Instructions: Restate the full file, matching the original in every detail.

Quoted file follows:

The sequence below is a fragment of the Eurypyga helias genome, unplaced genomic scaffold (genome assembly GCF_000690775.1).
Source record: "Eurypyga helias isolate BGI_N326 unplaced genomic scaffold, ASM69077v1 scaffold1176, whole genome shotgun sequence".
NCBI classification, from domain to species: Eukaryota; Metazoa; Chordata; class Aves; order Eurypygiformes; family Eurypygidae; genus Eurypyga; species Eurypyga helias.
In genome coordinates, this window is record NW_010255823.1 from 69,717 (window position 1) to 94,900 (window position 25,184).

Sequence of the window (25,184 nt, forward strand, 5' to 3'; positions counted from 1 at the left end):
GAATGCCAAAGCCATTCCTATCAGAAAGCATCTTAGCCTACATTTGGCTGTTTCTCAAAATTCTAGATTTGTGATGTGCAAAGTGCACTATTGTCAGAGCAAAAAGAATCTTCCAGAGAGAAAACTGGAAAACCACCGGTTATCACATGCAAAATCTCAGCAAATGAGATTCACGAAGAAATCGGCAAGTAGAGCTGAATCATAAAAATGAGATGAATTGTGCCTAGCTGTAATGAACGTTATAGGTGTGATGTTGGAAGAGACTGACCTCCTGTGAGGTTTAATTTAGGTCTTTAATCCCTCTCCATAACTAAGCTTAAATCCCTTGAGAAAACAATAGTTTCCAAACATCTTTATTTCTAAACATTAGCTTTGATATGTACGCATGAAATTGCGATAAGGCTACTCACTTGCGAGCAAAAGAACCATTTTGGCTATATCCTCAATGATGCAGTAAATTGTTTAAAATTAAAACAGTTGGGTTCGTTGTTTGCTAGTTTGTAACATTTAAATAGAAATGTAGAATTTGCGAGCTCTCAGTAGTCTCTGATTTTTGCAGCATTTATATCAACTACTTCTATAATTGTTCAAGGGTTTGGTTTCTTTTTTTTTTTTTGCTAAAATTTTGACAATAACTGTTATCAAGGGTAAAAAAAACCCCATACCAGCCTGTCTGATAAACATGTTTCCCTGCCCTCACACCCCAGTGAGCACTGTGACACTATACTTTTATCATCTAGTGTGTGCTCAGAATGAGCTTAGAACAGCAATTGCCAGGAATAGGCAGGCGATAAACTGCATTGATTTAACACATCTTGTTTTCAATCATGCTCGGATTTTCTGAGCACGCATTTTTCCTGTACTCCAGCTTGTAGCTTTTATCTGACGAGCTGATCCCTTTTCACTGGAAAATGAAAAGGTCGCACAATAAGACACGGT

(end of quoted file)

The sequence below is a fragment of the Eurypyga helias genome, unplaced genomic scaffold (genome assembly GCF_000690775.1).
Source record: "Eurypyga helias isolate BGI_N326 unplaced genomic scaffold, ASM69077v1 scaffold1176, whole genome shotgun sequence".
NCBI classification, from domain to species: Eukaryota; Metazoa; Chordata; class Aves; order Eurypygiformes; family Eurypygidae; genus Eurypyga; species Eurypyga helias.
In genome coordinates, this window is record NW_010255823.1 from 69,717 (window position 1) to 94,900 (window position 25,184).

Sequence of the window (25,184 nt, forward strand, 5' to 3'; positions counted from 1 at the left end):
GAATGCCAAAGCCATTCCTATCAGAAAGCATCTTAGCCTACATTTGGCTGTTTCTCAAAATTCTAGATTTGTGATGTGCAAAGTGCACTATTGTCAGAGCAAAAAGAATCTTCCAGAGAGAAAACTGGAAAACCACCGGTTATCACATGCAAAATCTCAGCAAATGAGATTCACGAAGAAATCGGCAAGTAGAGCTGAATCATAAAAATGAGATGAATTGTGCCTAGCTGTAATGAACGTTATAGGTGTGATGTTGGAAGAGACTGACCTCCTGTGAGGTTTAATTTAGGTCTTTAATCCCTCTCCATAACTAAGCTTAAATCCCTTGAGAAAACAATAGTTTCCAAACATCTTTATTTCTAAACATTAGCTTTGATATGTACGCATGAAATTGCGATAAGGCTACTCACTTGCGAGCAAAAGAACCATTTTGGCTATATCCTCAATGATGCAGTAAATTGTTTAAAATTAAAACAGTTGGGTTCGTTGTTTGCTAGTTTGTAACATTTAAATAGAAATGTAGAATTTGCGAGCTCTCAGTAGTCTCTGATTTTTGCAGCATTTATATCAACTACTTCTATAATTGTTCAAGGGTTTGGTTTCTTTTTTTTTTTTTGCTAAAATTTTGACAATAACTGTTATCAAGGGTAAAAAAAACCCCATACCAGCCTGTCTGATAAACATGTTTCCCTGCCCTCACACCCCAGTGAGCACTGTGACACTATACTTTTATCATCTAGTGTGTGCTCAGAATGAGCTTAGAACAGCAATTGCCAGGAATAGGCAGGCGATAAACTGCATTGATTTAACACATCTTGTTTTCAATCATGCTCGGATTTTCTGAGCACGCATTTTTCCTGTACTCCAGCTTGTAGCTTTTATCTGACGAGCTGATCCCTTTTCACTGGAAAATGAAAAGGTCGCACAATAAGACACGGT